Most people are aware that their credit report is a determining factor in whether or not they get a car loan, a home loan, or a credit card. And that their credit score can impact the interest rates they are offered if they qualify for those types of credit. However, many don’t realize that their credit report can impact a great many other things in their lives.
- According to a 2012 survey by the Society for Human Resource Management, 47 perc ent of employers check an applicant’s credit history before deciding whether or not they make a job offer.
- Insurance companies use credit history, among other things, to determine your premium.
- Want to rent an apartment? You better hope your credit report is in good shape.
Here are some ways you can improve your credit report and score.
- If you aren’t current on all debts, get current and stay current. Payment history has the biggest impact on your credit score, so keeping your accounts in good standing is important. If you have made mistakes in the past, that’s OK. You can always work to improve your credit. While negative information can appear on a credit report for up to 10 years, the last two years have the biggest effect on your score. If you fell past due on an account, get current and stay that way—and you see your score begin to steadily rise.
- Pay down your debts, especially credit cards. Credit scoring takes into account the ratio of outstanding debt to available credit. If you have a credit card with a $2,000 limit and you have a balance on that card of $1,800, you are using 90 percent of the available credit. That looks bad to the credit score models. It looks like you are close to maxing out your limit and therefore has a negative effect on your credit score. Ideally, keep your balances as low as possible for the best credit score. If your balances are high in relation to your limits, work to pay them down. In my opinion, the best way to use a credit card is to use it once every couple of months for a small purchase and pay the balance off right away. That way you don’t risk having the credit issuer close your account for inactivity, you don’t spend money on interest, and you build your score without going into debt.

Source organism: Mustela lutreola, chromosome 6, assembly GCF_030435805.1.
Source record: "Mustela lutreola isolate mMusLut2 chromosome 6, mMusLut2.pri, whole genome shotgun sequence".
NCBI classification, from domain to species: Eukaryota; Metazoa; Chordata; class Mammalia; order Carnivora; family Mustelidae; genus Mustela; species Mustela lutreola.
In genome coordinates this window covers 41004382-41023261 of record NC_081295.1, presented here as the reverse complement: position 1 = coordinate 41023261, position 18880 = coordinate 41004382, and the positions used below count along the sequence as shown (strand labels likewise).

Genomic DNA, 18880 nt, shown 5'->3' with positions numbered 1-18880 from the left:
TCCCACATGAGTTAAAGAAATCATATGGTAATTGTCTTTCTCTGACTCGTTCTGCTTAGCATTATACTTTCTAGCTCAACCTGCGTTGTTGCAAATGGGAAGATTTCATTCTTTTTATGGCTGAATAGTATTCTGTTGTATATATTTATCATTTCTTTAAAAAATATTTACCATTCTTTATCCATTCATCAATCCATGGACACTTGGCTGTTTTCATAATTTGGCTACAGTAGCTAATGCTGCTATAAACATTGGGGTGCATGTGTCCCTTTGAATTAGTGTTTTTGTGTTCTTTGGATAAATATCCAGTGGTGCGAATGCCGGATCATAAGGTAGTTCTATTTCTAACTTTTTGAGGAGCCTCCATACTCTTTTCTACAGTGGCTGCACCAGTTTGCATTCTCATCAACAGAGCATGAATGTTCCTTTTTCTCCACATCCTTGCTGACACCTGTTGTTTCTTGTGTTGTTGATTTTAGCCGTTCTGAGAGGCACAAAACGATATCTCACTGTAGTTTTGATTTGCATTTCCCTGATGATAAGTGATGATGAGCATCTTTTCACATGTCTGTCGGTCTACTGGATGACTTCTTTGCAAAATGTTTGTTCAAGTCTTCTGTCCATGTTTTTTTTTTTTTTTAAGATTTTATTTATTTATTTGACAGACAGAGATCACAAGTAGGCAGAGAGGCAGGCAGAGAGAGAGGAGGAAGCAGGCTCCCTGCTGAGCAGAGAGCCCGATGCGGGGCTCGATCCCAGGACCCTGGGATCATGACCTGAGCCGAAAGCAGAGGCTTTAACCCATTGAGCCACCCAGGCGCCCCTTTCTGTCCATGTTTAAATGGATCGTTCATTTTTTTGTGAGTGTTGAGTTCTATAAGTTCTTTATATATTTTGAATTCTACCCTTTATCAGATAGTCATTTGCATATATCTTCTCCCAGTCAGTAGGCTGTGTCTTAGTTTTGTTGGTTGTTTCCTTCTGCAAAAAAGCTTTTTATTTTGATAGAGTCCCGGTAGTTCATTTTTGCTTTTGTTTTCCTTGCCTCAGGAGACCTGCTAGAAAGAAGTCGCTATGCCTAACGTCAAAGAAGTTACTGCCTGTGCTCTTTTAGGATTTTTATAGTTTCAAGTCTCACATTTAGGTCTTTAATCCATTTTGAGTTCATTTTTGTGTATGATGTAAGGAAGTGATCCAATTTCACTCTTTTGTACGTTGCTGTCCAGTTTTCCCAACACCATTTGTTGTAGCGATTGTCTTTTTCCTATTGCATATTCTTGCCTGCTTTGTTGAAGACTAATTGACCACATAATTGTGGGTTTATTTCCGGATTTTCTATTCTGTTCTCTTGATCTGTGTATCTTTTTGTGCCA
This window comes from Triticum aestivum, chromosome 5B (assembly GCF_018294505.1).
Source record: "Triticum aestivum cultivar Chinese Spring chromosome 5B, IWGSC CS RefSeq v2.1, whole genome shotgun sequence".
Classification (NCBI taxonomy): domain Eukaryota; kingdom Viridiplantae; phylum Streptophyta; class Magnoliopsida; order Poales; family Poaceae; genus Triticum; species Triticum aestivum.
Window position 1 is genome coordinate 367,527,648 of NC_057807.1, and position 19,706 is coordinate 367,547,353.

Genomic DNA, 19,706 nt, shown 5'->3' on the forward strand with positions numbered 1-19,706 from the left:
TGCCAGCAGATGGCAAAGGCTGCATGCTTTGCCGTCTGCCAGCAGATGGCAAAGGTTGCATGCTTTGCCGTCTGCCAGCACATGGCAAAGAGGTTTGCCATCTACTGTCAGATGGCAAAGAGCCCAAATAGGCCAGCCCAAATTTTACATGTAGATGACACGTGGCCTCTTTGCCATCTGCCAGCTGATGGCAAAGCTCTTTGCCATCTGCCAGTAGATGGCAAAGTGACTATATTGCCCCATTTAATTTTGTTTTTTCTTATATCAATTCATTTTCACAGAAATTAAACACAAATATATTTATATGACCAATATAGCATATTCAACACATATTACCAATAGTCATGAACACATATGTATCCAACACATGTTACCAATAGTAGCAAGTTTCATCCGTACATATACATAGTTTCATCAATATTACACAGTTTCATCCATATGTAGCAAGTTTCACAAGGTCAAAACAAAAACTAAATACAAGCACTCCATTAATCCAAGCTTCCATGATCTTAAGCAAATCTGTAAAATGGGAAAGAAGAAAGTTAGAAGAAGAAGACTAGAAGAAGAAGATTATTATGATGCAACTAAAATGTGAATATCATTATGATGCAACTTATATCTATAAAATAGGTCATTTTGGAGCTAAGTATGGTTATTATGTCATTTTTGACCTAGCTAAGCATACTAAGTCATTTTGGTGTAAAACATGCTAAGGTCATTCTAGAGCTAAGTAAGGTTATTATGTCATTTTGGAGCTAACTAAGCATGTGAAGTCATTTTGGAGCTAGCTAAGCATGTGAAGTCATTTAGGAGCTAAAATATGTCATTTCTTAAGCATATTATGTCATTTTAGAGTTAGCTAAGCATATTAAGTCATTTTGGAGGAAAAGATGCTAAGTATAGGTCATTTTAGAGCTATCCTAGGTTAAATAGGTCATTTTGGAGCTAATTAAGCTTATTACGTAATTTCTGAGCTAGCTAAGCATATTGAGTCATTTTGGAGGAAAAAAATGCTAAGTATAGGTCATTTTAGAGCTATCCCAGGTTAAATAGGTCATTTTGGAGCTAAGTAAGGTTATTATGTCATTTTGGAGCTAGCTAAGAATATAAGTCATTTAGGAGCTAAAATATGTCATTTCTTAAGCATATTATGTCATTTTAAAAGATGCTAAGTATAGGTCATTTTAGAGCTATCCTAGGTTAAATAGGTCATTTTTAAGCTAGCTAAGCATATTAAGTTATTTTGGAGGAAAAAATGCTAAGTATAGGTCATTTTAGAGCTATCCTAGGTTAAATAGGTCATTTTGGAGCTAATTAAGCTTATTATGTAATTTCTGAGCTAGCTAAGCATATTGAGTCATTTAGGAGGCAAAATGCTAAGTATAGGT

- Focus on your oldest accounts. The longer you have had a credit card, the more impact it has on your score. A card that you’ve held for three years gives a much better idea of how you manage credit than one you’ve had for three months. If you are uncomfortable with the number of credit cards you have and are looking to close some, make sure you keep the ones that have been open the longest. By closing an old account, you could be losing some good history. It’s not often that I see credit scores in the 800 (850 is the top end of the FICO credit score). However, the credit reports I do see that have broken into the 800’s almost always have accounts that have been open for years.
- Pull your own credit report. This is important for many reasons. For one, you really don’t know what you need to work on if you don’t know what is on the actual report. It is very common for people to come see me and have no idea what is actually on the report. Yes, there are lots of numbers, dates and different tables, but once you take some time to get familiar with it, it can make sense. If it doesn’t, you can always get help from people like me. The second reason you want to pull and review your own report is that errors can occur. It is really not that uncommon to find errors on credit reports. Some errors are minor and have no bearing on your score, but others can be significant and can really make a difference.
Everyone is entitled to a free credit report once yearly from the three major credit bureaus—Equifax, Trans Union and Experian. Go to annualcreditreport.com to get a copy of your reports. While you can get the entire credit report, it does not come with a credit score. However, keep in mind that the report is what drives the score. If you know your report and work to improve it, your score will move in the right direction.
Knowing your report and taking a few of these steps can really help to improve your credit and improve your financial health. Improving your score can mean lower interest rates on loans, lower insurance premiums, better access to housing, etc. A better score saves you money.
It isn’t always easy and it can take some time, but with hard work and determination, I have seen many people take control of their credit report. I have seen scores go from really bad to great in just a couple of years, sometimes even quicker. But remember, the longer you wait to take control of it, the longer it will take to get your credit report to where you want it to be.
About the author
Joshua Huffman is an NFCC certified financial professional with The Village Financial Service Center.
Joshua Huffman is an NFCC certified financial professional with The Village Financial Service Center. He can be reached at (800) 450-4019.